That day, after leaving Kail, I noticed that women in this region were very industrious. They worked hard in the fields and took vigilant care of the cattle. I also noticed that almost all of the women wore red; perhaps they favoured this colour. Eight out of the 10 women there wore red dresses.
We passed by several groups of Bakarwal nomads that travelled along the road with their flocks of sheep and goats. The animals would readily give way to the motorcycle as soon as they heard the Horne. The Bakarwal tribes are known for taking regular long journeys from Kashmir to the Deosai plain, passing through the highest mountain passes of the Himalayas. After arriving in the Deosai plain, some of their groups would journey to Skardu and others would travel to Astore.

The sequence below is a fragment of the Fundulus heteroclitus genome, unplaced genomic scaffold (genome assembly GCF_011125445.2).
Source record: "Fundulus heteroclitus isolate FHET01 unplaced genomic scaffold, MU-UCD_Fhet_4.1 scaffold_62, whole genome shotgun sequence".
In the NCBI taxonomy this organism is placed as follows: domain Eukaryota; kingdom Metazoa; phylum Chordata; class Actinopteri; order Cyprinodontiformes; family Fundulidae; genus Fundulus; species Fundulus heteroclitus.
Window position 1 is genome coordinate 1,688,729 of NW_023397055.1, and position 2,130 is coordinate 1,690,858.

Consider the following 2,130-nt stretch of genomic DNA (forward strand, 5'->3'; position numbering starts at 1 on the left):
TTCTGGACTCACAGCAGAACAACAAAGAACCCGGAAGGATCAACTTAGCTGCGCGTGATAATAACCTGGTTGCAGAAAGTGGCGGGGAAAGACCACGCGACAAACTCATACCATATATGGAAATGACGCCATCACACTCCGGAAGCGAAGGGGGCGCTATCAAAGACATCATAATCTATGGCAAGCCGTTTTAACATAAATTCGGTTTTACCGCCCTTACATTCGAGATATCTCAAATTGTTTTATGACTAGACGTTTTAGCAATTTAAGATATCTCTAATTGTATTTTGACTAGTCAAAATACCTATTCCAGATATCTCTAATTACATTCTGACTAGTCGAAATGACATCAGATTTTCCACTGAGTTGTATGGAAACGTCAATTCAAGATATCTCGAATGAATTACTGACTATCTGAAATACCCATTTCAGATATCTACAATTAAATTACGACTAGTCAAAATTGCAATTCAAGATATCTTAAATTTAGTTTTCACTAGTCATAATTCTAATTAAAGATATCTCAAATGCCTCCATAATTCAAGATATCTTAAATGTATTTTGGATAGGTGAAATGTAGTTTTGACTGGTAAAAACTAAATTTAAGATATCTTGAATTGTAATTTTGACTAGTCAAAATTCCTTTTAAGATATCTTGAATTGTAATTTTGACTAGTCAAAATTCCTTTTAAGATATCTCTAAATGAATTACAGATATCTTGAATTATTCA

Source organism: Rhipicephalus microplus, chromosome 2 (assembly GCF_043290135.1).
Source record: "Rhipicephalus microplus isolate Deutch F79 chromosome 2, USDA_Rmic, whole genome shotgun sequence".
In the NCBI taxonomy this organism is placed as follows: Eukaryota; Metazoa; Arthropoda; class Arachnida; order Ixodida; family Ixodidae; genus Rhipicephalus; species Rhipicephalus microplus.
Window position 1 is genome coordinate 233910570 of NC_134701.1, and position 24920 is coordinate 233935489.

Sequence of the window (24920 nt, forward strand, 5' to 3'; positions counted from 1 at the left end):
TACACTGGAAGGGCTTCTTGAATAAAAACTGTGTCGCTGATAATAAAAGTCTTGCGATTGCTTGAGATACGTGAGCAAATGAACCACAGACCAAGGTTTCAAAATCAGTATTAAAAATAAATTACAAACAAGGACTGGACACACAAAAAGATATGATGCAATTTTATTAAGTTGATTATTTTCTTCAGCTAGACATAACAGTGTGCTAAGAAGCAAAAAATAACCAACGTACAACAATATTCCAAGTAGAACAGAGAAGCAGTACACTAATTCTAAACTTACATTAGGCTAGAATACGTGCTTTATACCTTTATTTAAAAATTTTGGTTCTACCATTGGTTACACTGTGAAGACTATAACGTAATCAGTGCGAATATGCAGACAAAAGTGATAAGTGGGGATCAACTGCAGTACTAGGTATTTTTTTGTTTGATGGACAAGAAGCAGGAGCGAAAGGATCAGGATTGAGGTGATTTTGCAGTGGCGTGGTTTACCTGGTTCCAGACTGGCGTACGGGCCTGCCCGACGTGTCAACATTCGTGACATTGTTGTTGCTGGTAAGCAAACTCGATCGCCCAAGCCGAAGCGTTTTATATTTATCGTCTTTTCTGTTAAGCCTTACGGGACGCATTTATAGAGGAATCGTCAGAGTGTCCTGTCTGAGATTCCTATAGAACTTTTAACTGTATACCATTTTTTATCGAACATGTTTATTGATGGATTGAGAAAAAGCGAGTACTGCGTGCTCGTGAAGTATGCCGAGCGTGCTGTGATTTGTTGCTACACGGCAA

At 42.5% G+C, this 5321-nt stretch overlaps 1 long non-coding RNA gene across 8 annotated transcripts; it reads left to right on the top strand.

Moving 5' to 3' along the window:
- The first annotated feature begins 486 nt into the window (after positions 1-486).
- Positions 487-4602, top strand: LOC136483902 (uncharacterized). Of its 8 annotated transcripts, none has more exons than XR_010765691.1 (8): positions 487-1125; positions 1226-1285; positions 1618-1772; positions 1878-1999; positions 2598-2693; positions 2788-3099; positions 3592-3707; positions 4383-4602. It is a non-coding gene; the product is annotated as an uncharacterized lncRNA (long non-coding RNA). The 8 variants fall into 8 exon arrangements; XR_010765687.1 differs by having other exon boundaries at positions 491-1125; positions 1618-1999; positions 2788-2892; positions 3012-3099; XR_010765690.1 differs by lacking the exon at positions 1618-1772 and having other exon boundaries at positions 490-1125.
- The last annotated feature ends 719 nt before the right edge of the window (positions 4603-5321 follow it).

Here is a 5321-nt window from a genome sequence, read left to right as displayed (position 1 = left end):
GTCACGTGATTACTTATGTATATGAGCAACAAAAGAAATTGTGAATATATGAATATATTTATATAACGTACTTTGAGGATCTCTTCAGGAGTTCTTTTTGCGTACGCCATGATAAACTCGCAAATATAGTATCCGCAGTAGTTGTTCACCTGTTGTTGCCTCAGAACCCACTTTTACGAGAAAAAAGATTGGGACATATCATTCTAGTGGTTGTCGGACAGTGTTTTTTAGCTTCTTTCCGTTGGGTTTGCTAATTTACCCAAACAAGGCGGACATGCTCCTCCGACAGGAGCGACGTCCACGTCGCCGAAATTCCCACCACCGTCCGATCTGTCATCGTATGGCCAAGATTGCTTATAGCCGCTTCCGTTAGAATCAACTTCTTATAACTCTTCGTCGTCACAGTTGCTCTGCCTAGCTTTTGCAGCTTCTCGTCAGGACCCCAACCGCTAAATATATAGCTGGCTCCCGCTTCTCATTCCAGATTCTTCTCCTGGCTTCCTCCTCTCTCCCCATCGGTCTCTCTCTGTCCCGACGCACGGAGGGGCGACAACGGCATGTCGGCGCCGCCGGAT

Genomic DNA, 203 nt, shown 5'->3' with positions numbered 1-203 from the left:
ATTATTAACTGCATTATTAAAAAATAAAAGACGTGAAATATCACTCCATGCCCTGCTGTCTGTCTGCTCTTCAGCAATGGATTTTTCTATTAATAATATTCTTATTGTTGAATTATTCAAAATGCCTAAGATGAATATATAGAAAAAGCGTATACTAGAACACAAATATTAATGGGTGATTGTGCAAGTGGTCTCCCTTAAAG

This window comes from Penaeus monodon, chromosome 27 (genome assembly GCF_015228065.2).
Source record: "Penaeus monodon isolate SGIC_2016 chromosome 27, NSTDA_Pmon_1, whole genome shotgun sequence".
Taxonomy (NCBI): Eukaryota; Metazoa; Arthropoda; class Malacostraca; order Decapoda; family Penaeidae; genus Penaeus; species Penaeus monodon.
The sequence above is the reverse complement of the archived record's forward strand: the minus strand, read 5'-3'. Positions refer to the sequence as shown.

After a five-hour bumpy ride from Kail on motorcycle, we finally reached Tau Butt. It is a secluded, precipitous town with wood-outlined houses, explicitly intended for this area. The fields were encased by pointed wires, maybe, for division. The River Neelum streamed quick and irately in the center of the valley. Ranchers were plowing their fields for the following harvest. A couple of small kids were taking bath in the river Neelam. There was a silence in Tao butt. Greenery was attracting and dashing the eyes. From this place, we started our return.